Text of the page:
On the next level we can see the four muses: Terpsichore, the patron of dance and chores; Erato, the epitome of love and erotic poetry; Thalia, the muse of comedy and theatre; Melpomene, patron of drama, tragedy and mourning. On the roof terrace are 16 statues of famous composers at the time of construction: Guido d'Arezzo, Orlando di Lasso, Palestrina, Jacopo Perri, Lully, Pergolesi, Mozart, Haydn, Gluck, Weber, Wagner, Meyerbeer, Spontini, Beethoven, Cherubini, Rossini .

“The foyers and the stairwell are exhibited with such lavish light that they almost dazzle the eyes. Marble, gold and velvet everywhere. The audience gets to the floors on soft carpets of finger thickness, with explanatory inscriptions everywhere. The most ornate part of the audience rooms is the first floor foyer, where the patisserie is also located. The cloakroom is in front of the entrance of the armchairs. ”

The burning of the Ringtheater in 1881 warned the builders of the Opera House to be careful. There were more than 400 victims of the tragedy. Ybl followed stricter safety standards: he divided the auditorium into three parts, increased the number of emergency exits, and used the then recently patented Vienna Asphaleia system for stage technology. The novelty of the equipment lies in the fact that the movement of the set and the stage was done by hydraulic cylinders, as opposed to the manual force usual so far, and instead of flammable wood, iron was the basis of the structure. It was used for the first time in the world at the Hungarian Opera House.

Tivadar Dörre's drawing of the auditorium of the Opera House in 1894 (source: FSZEK Budapest Collection)

Frigyes Podmaniczky also paid attention to the fact that mostly Hungarian masters, companies and artists should work on the construction of the Opera House. The most prominent painters of the era were commissioned to design and create the murals. In the foyer there are the 9 muses of Bertalan Székely, on the ceiling of the ornamental staircase Mór Than's Zene ébredése és diadala [Awakening and triumph of Music] can be seen, and in the auditorium the Zene apoteózisa [apotheosis of Music] painted by Károly Lotz is revealed to the audience.

The Opera House in 1956 without the statues of the composers (source: Fortepan / image number: 40082)

The first major transformation took place in 1912 according to the plans of István Medgyaszay: the number of seats was increased, the orchestra trench was lowered and pushed under the stage, a new wardrobe was built, and new heating and ventilation equipment was installed.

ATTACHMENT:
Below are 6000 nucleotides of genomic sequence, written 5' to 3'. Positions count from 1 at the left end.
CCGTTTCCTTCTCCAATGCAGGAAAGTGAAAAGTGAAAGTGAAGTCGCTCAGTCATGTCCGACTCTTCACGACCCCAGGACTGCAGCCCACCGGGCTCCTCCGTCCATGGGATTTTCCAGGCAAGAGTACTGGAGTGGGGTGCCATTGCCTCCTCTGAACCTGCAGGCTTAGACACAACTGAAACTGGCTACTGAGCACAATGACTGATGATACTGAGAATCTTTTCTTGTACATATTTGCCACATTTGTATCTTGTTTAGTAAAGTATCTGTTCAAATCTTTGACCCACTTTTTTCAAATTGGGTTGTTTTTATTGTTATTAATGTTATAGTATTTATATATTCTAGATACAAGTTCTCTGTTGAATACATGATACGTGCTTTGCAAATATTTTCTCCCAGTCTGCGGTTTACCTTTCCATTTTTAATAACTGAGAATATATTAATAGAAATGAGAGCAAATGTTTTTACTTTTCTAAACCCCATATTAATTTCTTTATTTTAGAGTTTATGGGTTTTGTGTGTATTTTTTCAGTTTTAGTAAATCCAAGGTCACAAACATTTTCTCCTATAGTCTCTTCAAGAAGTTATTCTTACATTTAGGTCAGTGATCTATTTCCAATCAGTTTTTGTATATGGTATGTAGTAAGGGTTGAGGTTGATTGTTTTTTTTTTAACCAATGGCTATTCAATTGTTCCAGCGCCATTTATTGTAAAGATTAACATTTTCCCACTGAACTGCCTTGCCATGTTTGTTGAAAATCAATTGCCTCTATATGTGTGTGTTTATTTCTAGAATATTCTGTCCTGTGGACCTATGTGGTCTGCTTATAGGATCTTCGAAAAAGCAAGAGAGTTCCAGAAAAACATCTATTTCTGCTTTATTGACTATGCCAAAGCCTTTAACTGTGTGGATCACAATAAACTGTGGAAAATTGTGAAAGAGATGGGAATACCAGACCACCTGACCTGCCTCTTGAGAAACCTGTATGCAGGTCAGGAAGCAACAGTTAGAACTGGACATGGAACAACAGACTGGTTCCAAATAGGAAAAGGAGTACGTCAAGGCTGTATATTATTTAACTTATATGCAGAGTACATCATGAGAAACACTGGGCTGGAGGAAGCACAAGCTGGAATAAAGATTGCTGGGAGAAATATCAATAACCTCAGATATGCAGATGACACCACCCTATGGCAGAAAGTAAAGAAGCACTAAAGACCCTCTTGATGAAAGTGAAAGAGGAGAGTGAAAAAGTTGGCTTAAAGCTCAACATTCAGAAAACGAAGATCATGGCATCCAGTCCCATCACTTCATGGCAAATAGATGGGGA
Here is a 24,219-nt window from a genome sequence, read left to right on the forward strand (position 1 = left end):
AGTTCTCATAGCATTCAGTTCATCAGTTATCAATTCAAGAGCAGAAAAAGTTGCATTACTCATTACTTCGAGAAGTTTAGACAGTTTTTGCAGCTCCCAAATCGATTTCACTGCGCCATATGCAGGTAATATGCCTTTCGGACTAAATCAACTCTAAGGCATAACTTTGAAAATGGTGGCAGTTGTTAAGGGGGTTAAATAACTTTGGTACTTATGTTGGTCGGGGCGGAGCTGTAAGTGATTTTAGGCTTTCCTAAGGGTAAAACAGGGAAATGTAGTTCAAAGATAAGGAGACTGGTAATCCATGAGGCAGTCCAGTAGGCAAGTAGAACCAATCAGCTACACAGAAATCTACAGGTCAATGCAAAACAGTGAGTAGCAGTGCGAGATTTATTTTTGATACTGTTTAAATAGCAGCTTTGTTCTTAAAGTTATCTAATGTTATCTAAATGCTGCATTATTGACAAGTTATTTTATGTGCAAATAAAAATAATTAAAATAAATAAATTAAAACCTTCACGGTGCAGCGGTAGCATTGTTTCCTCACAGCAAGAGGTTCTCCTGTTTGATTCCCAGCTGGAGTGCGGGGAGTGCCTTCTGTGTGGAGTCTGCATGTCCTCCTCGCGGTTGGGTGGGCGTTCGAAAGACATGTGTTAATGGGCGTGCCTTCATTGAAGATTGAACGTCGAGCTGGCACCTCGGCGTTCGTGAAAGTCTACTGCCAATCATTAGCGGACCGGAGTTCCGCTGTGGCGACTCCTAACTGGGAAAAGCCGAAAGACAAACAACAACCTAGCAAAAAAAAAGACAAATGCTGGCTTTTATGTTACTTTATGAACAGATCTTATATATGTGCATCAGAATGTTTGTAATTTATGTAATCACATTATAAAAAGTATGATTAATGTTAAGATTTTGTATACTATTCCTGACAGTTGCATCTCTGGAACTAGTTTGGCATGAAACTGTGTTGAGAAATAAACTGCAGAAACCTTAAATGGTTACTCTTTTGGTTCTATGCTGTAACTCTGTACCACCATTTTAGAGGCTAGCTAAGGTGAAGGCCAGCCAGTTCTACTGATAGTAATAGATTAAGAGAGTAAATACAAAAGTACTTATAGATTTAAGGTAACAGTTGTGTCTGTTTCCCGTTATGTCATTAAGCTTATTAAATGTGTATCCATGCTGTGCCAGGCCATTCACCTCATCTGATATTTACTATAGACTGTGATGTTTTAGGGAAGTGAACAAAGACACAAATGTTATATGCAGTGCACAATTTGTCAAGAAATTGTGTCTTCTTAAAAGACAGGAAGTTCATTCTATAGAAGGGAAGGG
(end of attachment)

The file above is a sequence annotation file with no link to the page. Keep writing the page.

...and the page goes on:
By the 1930s, the statues of 16 composers had been completely destroyed (one of them had also fallen on the street), so in 1963 the newly made statues were put in their place. Currently, these composers can be seen on the terrace: Monteverdi, Scarlatti, Verdi, Gluck, Wagner, Mozart, Beethoven, Gounod, Bizet, Donizetti, Tchaikovsky, Rossini, Mussorgsky, Smetana, Glinka, Moniuszko.

There was only little damage to the building during World War II, which could be quickly restored. Many theatre members survived the siege in the locker rooms and cellar of the Opera House. Zoltán Kodály and his family were hiding here at the time.

The Opera House nowadays, after the renovation (photo: Balázs Both /

Facade of the Opera House (photo: Balázs Both /

Sculptures of three composers on the terrace: (starting from the left) Gounod, Bizet and Mussorgsky (photo: Balázs Both /

Sculptures of four composers on the terrace: (starting from the left) Donizetti, Glinka, Wagner, Verdi (photo: Balázs Both /

More space problems arose after 1951, when the Erkel Theatre came under the operation of the Opera House. There were no warehouses or rehearsal rooms in the theatre building, nor workshops, so everything had to be prepared in the Opera House. The burden was finally solved by the building on Hajós Street, built in 1981, where several warehouses and workshops were relocated.

The next major renovation began in 1980, and on the day of the building’s 100th anniversary, 27 September 1984, the Opera House, which had been renovated inside and out, was handed over. At that time, the famous stage equipment was replaced, the auditorium frescoes were restored, the orchestra trench was enlarged, and the rows of chairs were also replaced.

The two muses of the façade: Terpsichore (left) and Thalia (right) (photo: Balázs Both /

Candelabra in front of the renovated Opera House (photo: Balázs Both /

Part of the facade (photo: Balázs Both /

The current transformation has set itself the goal of striking a balance between the original idea and modern needs. During the renovation, the extra chairs were removed, the side walls of the ground floor lodges were replaced with reeds, the 1984 stage machinery was replaced, a fire alarm system was installed, and a memorial storage was created on the ground floor. As it is a listed building, the architects constantly consulted with experts and carried out international comparative research on the geometric-acoustic relationships typical of 19th-century theatres. The orchestral trench was rebuilt according to Ybl’s plans, incorporating acoustic walls that could be changed to suit the needs of the performances, which could increase and decrease the size of the trench. The original large curtain was sewn again in England with the help of Hungarian seamstresses.

Cover photo: The Opera House nowadays, after the renovation (photo: Balázs Both /